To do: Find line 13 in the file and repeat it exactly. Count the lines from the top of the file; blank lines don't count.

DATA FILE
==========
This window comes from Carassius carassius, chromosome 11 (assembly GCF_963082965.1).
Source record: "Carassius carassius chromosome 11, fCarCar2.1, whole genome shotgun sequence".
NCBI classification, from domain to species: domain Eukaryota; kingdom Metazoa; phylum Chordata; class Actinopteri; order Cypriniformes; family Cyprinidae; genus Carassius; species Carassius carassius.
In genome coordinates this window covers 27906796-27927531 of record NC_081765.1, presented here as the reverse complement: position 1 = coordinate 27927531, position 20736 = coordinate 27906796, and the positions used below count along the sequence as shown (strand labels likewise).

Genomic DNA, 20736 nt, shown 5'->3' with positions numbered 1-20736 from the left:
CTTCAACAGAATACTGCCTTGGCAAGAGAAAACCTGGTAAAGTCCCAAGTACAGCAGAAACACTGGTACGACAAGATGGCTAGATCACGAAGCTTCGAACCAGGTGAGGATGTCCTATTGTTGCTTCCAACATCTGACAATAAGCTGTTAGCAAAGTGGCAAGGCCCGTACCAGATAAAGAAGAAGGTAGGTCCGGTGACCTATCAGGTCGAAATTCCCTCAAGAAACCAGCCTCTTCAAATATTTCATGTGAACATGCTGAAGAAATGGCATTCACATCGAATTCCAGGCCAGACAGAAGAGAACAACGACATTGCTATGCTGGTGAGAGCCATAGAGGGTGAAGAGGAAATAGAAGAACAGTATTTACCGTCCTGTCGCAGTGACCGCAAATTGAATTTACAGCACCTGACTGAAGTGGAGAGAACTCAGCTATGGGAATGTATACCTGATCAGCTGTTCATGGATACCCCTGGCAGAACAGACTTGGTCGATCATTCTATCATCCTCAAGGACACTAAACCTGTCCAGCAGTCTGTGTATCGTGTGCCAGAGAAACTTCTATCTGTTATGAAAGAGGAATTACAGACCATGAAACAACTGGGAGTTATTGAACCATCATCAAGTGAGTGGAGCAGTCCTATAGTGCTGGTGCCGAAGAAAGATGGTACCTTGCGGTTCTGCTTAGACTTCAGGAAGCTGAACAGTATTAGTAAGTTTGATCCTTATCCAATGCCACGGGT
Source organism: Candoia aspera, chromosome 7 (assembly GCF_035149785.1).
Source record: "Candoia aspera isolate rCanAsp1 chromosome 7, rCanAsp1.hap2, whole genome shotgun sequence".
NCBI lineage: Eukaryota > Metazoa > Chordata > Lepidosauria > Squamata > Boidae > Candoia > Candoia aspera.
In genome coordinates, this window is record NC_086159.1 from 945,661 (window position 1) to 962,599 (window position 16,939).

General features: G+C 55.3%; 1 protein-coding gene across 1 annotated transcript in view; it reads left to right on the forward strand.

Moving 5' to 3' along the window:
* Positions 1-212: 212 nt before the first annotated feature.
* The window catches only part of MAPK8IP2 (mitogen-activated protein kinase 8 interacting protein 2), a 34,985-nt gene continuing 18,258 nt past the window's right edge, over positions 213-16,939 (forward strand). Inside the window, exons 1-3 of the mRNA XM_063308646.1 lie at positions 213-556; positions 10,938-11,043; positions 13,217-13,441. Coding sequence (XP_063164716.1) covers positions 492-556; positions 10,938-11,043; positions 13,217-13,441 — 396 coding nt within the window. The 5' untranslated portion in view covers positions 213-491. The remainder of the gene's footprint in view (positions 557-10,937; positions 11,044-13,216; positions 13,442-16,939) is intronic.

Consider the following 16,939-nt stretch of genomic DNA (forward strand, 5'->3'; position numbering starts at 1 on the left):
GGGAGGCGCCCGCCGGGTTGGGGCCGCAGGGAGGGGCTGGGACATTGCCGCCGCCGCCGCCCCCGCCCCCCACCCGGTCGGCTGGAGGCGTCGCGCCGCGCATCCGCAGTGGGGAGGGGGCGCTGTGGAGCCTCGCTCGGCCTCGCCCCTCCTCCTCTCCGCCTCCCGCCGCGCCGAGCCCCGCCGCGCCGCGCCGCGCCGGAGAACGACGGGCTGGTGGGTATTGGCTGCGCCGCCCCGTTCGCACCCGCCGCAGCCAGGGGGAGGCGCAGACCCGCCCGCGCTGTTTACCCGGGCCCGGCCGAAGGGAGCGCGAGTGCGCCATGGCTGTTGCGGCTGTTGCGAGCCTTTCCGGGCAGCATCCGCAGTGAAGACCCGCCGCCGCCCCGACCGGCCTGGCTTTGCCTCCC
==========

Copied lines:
* Positions 1-212: 212 nt before the first annotated feature.